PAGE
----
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    Top Tip sent into our Helplines on Wednesday, especially for recent hip surgery patients:

    Caller this morning wanted to tell me and make others aware of a roller her daughter bought her, which is long and has pads on it for doing behind radiators. She uses it to apply her capsaicin cream to her feet because she has had hip surgery and can no longer reach her feet.



  • Lilymary
    Lilymary Member Posts: 1,743
    edited 28. Jun 2021, 10:19
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    Well, between us Mr LM and I managed to get most of the new plants into the ground over the weekend, with me doing the easy bits. My short period of abstinence made no difference to my sciatic pain from hip to toe, but in fairness to my physio, yesterday probably made it a bit worse. 🙄 At least it’s done now. I’ll see if it settles over the next few days before confessing to her.

    I’ve also decided to enlist a podiatrist to sort out 9 weeks of neglect to my feet, which are now, literally, distant old friends that I have been unable to get in touch with. It’s not a horror story down there, but Mr LM’s nail topiary skills are a little basic and I’m at the stage of yearning for a bit of preening and pampering, but a cosmetic pedi just won’t fit the bill. Thank you @Brynmor for the roller suggestion, perhaps I should attach sandpaper to mine!

    But I am also still yearning for that post op “pain free” epiphany moment, which has so far eluded me. I must content myself with a slowly reducing wobble and slightly increased range of walking for now. 🙁

  • ArtiOSTEfy
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    Thank you Lilymary.

    Good to see your doing more now. The more you can do to use your leg to get that hip working the better. It will heal more quickly as it is a weight bearing operation. So get up and go girl 😜😜.

    Not had x-ray yet as a bit concerned about this new covid strain. Our hospital is full up at the moment with covid patients. A bit scarry 😕.

  • Lilymary
    Lilymary Member Posts: 1,743
    edited 29. Jun 2021, 11:05
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    I decided to ignore my fatigue and sciatica and go for an evening walk anyway last night. I set myself a small achievable target, but it was such a beautiful evening the walk got longer, and longer... not sure of total distance but certainly well over a mile. While the gardening may have been pushing my luck in some respects, I do feel it has improved my balance as it has challenged my body so much. So I decided to do shortish stretches not using my stick, trying to walk sufficiently straight that I could convince an innocent bystander that this odd woman with the very focussed expression on her face doesn’t have a wonky leg. I don’t think it would pass muster, but if I concentrate on using my core muscles to hold my torso correctly and work my (still rather sleepy) outer thigh muscles, it wasn’t half bad if I do say so myself. But it was hard work, and I could feel the muscles complaining after a while so I was glad I still had the stick with me. Not ready for the full off-road experience yet, but getting there....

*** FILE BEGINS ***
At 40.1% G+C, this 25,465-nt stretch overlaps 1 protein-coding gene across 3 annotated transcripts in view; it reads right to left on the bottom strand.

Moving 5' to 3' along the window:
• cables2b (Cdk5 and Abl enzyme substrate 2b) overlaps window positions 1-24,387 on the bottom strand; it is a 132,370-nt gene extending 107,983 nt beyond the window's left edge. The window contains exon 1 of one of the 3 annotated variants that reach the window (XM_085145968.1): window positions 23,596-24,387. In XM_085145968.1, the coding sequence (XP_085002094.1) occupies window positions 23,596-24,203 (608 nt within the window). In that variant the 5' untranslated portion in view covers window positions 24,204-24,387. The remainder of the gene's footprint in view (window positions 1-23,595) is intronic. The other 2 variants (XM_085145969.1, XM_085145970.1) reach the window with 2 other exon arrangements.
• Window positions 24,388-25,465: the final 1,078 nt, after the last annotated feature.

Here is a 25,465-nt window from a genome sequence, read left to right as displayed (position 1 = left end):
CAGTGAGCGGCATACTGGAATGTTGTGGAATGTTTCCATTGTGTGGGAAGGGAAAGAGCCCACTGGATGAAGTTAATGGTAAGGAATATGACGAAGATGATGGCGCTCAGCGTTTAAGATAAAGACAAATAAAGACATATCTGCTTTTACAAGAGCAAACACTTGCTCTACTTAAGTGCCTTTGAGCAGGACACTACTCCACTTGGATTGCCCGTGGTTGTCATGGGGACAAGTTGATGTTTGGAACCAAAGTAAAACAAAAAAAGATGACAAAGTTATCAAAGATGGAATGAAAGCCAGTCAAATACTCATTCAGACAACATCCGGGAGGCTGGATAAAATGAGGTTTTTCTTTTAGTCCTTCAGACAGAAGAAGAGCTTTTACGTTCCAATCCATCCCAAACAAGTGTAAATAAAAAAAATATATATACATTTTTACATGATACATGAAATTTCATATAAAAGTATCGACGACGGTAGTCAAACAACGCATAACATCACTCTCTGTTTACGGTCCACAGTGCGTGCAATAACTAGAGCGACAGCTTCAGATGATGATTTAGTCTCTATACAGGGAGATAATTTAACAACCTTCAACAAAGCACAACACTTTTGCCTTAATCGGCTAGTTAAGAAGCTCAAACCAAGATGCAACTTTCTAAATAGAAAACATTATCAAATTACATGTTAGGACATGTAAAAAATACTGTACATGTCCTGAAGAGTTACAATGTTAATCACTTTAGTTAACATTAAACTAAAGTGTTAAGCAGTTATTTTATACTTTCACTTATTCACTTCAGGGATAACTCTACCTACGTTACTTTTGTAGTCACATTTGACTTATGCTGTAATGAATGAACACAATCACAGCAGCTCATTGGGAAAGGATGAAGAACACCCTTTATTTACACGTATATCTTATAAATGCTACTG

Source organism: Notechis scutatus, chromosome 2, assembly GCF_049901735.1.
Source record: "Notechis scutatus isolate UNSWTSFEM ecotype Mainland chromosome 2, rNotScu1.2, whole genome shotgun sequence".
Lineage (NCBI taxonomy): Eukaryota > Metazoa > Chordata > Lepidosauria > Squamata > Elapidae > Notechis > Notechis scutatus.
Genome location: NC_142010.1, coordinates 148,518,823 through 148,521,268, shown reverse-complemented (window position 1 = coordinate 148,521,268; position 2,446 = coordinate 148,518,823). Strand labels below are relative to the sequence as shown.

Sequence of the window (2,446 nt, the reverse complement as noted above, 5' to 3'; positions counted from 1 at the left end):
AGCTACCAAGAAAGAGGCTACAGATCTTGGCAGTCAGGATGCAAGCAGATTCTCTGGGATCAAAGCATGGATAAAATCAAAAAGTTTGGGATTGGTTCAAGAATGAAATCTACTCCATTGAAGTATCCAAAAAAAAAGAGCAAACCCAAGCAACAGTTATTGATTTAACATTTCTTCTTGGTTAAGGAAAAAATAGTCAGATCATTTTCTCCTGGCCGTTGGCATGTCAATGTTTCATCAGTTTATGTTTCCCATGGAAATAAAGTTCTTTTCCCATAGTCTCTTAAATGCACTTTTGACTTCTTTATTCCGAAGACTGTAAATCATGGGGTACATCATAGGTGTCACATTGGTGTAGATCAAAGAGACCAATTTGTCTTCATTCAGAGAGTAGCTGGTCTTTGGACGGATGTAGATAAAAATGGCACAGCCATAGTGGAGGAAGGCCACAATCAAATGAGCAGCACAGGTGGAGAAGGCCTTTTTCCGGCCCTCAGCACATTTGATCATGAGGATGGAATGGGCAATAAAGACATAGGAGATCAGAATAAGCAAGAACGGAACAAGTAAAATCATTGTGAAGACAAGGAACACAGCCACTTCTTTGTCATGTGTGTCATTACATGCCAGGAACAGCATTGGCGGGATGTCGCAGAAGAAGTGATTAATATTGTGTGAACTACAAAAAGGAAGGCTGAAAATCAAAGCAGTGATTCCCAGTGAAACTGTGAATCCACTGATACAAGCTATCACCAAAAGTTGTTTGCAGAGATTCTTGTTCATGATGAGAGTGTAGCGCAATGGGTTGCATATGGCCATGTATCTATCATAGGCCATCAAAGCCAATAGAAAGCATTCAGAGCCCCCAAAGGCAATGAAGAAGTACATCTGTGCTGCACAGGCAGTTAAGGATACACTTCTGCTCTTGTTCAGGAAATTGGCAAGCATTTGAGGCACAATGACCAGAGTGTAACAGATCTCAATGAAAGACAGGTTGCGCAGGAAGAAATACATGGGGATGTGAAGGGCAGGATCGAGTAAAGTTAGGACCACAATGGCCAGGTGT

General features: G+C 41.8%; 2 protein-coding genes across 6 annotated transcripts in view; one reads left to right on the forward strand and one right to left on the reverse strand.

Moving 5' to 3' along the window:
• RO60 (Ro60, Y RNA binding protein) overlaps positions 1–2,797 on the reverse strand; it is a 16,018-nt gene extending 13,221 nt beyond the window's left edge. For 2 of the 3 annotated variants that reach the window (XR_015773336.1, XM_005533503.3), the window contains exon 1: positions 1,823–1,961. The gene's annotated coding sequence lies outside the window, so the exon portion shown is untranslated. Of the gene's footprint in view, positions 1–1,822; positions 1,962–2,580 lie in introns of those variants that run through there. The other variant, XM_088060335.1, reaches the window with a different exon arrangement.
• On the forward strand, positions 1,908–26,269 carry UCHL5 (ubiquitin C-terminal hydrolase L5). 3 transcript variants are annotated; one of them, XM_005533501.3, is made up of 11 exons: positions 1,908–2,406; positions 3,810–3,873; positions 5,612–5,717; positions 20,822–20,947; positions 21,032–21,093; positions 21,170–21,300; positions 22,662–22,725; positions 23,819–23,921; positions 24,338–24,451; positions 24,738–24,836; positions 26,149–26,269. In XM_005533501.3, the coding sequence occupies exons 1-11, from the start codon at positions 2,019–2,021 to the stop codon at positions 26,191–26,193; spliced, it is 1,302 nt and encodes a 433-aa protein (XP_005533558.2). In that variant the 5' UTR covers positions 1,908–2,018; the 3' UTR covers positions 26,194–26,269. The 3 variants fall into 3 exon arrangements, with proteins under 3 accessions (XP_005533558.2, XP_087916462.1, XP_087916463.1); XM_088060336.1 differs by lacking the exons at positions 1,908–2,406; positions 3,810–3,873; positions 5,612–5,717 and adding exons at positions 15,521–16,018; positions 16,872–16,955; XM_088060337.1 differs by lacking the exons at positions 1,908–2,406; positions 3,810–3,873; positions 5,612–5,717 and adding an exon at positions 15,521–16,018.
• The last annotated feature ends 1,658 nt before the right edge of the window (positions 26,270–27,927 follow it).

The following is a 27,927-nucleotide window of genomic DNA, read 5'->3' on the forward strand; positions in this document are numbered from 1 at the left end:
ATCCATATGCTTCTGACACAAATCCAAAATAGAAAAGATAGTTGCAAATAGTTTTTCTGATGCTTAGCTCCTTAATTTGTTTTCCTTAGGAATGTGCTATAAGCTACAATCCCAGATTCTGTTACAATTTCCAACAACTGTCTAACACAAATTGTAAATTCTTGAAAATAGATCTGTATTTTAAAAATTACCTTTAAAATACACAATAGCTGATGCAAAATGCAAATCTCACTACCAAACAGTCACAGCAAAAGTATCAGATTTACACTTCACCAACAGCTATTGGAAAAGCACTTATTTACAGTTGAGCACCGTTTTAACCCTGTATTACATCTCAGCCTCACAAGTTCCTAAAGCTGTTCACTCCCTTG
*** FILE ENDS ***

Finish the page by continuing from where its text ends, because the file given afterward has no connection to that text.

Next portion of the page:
ps, I should add that all said muscles are complaining like mad now, (reaches foe paracetamol...) so maybe repeat this in shorter doses!

  • Lilymary
    Lilymary Member Posts: 1,743
    edited 29. Jun 2021, 10:15
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    @ArtiOSTEfy , the hospital should have the covid cases segregated onto separate wards. They will be doing everything possible to keep other patients safe, so don't let this put you off seeking the next stage in your treatment. They will be policing the mask wearing, there will be hand sanitising stations all over the place, the staff will all be masked up and sanitised, when I’ve been going in they even go round sanitising seats after you get up. Just go for it!

  • Lilymary
    Lilymary Member Posts: 1,743
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    Well knock me down with a feather, I did that same walk again last night, this time with Mr LM and his Fitbit, and it turns out it was over 2.5 miles! I wasn’t allowed the luxury of regular stops to gaze at the views and wildlife and natter to horses etc this time, so I was knackered and a bit sore in places when we got back. Would love to do an off road walk, but too much rough ground and steep stiles round here, so that will have to wait.

    i also managed another session with Leon and his mum. I’m choosing them at random, but find them sufficiently challenging and just step down some of the exercises if my hip complains. Pre op I was unable to do them at all the pain was so bad.

  • Cazbaz
    Cazbaz Member Posts: 71